As demand for RSE services has grown, ad hoc, undocumented and inconsistent approaches to core activities have become unsustainable. Projects in this area of the LUP concentrate on replacing practices and processes that were adequate when we were small, with new ones more suitable for a larger scale operation. These replacements aim to be more robust, more scalable and more consistent than their predecessors while guaranteeing that the team can continue to deliver to the standard we have established thus far.

For our academic customer base, particularly long-standing customers of the RSE team, you may notice what appears to be policy changes as these projects start to deliver. However, in many cases, this will not be a policy change, but simply the introduction of a policy where there wasn’t one before.


All the projects in this theme are cross-cutting across the whole of Research IT (RIT) and will be picked up and handled at the RIT level. However, they will capture the key requirements of the RSE team in the process. This website is one such improvement within this theme, providing an increased level of transparency about our activities and operation as a team to our community of customers and collaborators. We will also be looking at our activities on a national scale as part of the N8 Research Partnership and the UK RSE society, and will be establishing a University-wide RSE community space to ensure we bring together all those across the University who do RSE-type jobs, regardless of their job title.

Recruitment and Growth

The recruitment and retention of high quality RSEs continues to remain a challenge for all universities. RSE teams across the UK are growing, and we all continue to recruit from the same pool of candidates. Although this is a global pool, and the reputation of the RSE job is growing, the number of appointable candidates is still below levels of where we want them to be with some recent rounds of recruitment failing to appoint.

One area where we have seen some excellent candidates has been at the graduate and intern level. Our recent group of “Year in Industry” students from the Department of Computer Science are impressing and could have a very bright future in Research Software Engineering if they decide to pursue the option when they graduate.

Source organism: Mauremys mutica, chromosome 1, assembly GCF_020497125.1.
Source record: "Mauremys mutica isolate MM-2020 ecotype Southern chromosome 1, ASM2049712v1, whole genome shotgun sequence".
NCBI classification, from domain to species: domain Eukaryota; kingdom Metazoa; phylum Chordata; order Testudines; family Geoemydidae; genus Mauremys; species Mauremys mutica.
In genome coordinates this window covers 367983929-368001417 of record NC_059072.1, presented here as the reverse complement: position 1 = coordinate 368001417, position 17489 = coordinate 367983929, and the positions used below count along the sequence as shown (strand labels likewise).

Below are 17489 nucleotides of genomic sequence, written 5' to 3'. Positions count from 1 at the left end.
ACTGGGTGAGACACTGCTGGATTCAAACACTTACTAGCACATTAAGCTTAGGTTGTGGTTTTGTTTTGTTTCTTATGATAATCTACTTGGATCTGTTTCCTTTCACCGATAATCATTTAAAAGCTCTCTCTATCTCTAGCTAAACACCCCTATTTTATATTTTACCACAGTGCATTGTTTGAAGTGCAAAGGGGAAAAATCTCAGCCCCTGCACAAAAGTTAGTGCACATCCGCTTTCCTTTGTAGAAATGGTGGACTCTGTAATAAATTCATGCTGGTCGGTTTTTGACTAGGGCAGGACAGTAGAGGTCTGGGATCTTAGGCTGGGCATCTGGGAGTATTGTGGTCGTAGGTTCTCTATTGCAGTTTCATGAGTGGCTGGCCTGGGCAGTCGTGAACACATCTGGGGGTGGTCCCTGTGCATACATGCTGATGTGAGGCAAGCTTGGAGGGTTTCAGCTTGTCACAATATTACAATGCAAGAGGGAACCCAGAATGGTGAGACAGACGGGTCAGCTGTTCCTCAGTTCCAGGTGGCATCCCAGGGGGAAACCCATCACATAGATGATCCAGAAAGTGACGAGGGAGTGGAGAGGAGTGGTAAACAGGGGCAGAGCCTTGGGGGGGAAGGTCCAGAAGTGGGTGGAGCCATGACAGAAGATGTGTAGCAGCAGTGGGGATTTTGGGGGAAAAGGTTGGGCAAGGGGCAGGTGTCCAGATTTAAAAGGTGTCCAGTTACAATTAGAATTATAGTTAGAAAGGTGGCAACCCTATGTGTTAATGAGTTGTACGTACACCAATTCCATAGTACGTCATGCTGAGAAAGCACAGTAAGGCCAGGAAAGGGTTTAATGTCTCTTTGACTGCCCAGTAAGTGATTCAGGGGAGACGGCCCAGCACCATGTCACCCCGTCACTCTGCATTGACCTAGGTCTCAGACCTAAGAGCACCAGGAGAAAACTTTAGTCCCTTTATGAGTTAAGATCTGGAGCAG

The LUP aims to deliver on a number of related elements such as generating additional Grade 5 graduate-level positions and renewing the existing intern posts each year. Our future growth strategy therefore is a combination of entry level positions as well as the existing number of standard RSE positions (Grade 6).

Finally, due to the high demand for our services, the administrative and project management functions provided by our senior RSEs is becoming unsustainable so there will also be an increase in the number of management positions (Grade 7) available in the team with three new posts having been approved this year to ease the burden on the existing RSE leadership team.

Current Priorities

Our current focus as an RSE team is centred on our project and portfolio management processes, systems and policy. This is the “engine room” of how we operate and something that we started looking at even before I started in the role. We now have new tooling for project monitoring and a more consistent approach to managing demand is being formalised. We have also drafted our first support and maintenance policy for projects such as web applications and mobile applications to make sure we are able to offer support in a sustainable way. We aim to continue to document our processes in these areas with a view of making them publicly available soon.

Feedback and Contact

If you have any questions or concerns, then please don’t hesitate to contact me via email. Your feedback on any of the changes delivered via the LUP as they are introduced is encouraged.